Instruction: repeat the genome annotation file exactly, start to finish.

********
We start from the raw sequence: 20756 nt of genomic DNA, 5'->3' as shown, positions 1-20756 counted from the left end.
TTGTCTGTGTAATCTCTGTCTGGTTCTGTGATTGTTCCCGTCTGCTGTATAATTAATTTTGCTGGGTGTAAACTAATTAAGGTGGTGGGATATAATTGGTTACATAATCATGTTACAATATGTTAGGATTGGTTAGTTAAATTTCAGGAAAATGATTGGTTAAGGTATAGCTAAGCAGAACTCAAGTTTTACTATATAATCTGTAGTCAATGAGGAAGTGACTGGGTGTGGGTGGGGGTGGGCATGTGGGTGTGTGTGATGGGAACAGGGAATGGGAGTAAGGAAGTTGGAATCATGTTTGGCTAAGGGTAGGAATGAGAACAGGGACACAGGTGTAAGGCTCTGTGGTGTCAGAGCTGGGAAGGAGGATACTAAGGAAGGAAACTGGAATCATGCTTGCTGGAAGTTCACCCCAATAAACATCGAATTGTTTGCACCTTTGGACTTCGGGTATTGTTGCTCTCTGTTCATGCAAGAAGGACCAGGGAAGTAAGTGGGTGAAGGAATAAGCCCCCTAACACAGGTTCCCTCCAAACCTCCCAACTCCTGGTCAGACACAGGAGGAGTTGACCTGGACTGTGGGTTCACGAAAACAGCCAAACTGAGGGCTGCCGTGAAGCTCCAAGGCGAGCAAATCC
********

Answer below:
We start from the raw sequence: 20756 nt of genomic DNA, 5'->3' as shown, positions 1-20756 counted from the left end.
TTGTCTGTGTAATCTCTGTCTGGTTCTGTGATTGTTCCCGTCTGCTGTATAATTAATTTTGCTGGGTGTAAACTAATTAAGGTGGTGGGATATAATTGGTTACATAATCATGTTACAATATGTTAGGATTGGTTAGTTAAATTTCAGGAAAATGATTGGTTAAGGTATAGCTAAGCAGAACTCAAGTTTTACTATATAATCTGTAGTCAATGAGGAAGTGACTGGGTGTGGGTGGGGGTGGGCATGTGGGTGTGTGTGATGGGAACAGGGAATGGGAGTAAGGAAGTTGGAATCATGTTTGGCTAAGGGTAGGAATGAGAACAGGGACACAGGTGTAAGGCTCTGTGGTGTCAGAGCTGGGAAGGAGGATACTAAGGAAGGAAACTGGAATCATGCTTGCTGGAAGTTCACCCCAATAAACATCGAATTGTTTGCACCTTTGGACTTCGGGTATTGTTGCTCTCTGTTCATGCAAGAAGGACCAGGGAAGTAAGTGGGTGAAGGAATAAGCCCCCTAACACAGGTTCCCTCCAAACCTCCCAACTCCTGGTCAGACACAGGAGGAGTTGACCTGGACTGTGGGTTCACGAAAACAGCCAAACTGAGGGCTGCCGTGAAGCTCCAAGGCGAGCAAATCC